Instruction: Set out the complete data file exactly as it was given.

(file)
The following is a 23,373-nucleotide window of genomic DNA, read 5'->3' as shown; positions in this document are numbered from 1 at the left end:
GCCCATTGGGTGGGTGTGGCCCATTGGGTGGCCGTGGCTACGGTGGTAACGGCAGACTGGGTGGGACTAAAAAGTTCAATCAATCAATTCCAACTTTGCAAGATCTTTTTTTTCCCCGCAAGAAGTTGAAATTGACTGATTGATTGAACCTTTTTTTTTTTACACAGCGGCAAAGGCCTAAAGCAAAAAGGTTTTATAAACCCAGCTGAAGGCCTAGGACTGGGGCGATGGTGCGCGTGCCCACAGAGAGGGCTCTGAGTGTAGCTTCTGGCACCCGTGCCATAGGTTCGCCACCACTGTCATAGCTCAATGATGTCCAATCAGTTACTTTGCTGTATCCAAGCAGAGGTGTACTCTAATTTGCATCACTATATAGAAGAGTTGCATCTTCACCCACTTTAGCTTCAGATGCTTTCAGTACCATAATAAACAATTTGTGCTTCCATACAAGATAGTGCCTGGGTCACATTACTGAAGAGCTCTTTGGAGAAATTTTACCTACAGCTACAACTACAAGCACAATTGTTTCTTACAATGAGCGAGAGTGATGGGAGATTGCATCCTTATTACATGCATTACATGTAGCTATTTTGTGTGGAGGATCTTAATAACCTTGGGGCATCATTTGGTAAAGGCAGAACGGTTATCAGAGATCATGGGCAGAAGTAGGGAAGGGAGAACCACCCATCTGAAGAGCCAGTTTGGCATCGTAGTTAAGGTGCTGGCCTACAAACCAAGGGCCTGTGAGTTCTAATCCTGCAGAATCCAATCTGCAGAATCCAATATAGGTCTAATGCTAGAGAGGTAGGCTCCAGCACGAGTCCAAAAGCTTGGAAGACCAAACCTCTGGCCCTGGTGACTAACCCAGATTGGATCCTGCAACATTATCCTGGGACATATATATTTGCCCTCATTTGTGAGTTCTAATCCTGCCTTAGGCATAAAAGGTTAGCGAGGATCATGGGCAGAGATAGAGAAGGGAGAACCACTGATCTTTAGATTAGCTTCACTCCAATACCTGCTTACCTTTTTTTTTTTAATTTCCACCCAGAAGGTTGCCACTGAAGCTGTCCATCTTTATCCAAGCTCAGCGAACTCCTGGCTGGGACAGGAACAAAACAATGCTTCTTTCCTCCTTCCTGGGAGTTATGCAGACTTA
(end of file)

The following is a 23,373-nucleotide window of genomic DNA, read 5'->3' as shown; positions in this document are numbered from 1 at the left end:
GCCCATTGGGTGGGTGTGGCCCATTGGGTGGCCGTGGCTACGGTGGTAACGGCAGACTGGGTGGGACTAAAAAGTTCAATCAATCAATTCCAACTTTGCAAGATCTTTTTTTTCCCCGCAAGAAGTTGAAATTGACTGATTGATTGAACCTTTTTTTTTTTACACAGCGGCAAAGGCCTAAAGCAAAAAGGTTTTATAAACCCAGCTGAAGGCCTAGGACTGGGGCGATGGTGCGCGTGCCCACAGAGAGGGCTCTGAGTGTAGCTTCTGGCACCCGTGCCATAGGTTCGCCACCACTGTCATAGCTCAATGATGTCCAATCAGTTACTTTGCTGTATCCAAGCAGAGGTGTACTCTAATTTGCATCACTATATAGAAGAGTTGCATCTTCACCCACTTTAGCTTCAGATGCTTTCAGTACCATAATAAACAATTTGTGCTTCCATACAAGATAGTGCCTGGGTCACATTACTGAAGAGCTCTTTGGAGAAATTTTACCTACAGCTACAACTACAAGCACAATTGTTTCTTACAATGAGCGAGAGTGATGGGAGATTGCATCCTTATTACATGCATTACATGTAGCTATTTTGTGTGGAGGATCTTAATAACCTTGGGGCATCATTTGGTAAAGGCAGAACGGTTATCAGAGATCATGGGCAGAAGTAGGGAAGGGAGAACCACCCATCTGAAGAGCCAGTTTGGCATCGTAGTTAAGGTGCTGGCCTACAAACCAAGGGCCTGTGAGTTCTAATCCTGCAGAATCCAATCTGCAGAATCCAATATAGGTCTAATGCTAGAGAGGTAGGCTCCAGCACGAGTCCAAAAGCTTGGAAGACCAAACCTCTGGCCCTGGTGACTAACCCAGATTGGATCCTGCAACATTATCCTGGGACATATATATTTGCCCTCATTTGTGAGTTCTAATCCTGCCTTAGGCATAAAAGGTTAGCGAGGATCATGGGCAGAGATAGAGAAGGGAGAACCACTGATCTTTAGATTAGCTTCACTCCAATACCTGCTTACCTTTTTTTTTTTAATTTCCACCCAGAAGGTTGCCACTGAAGCTGTCCATCTTTATCCAAGCTCAGCGAACTCCTGGCTGGGACAGGAACAAAACAATGCTTCTTTCCTCCTTCCTGGGAGTTATGCAGACTTA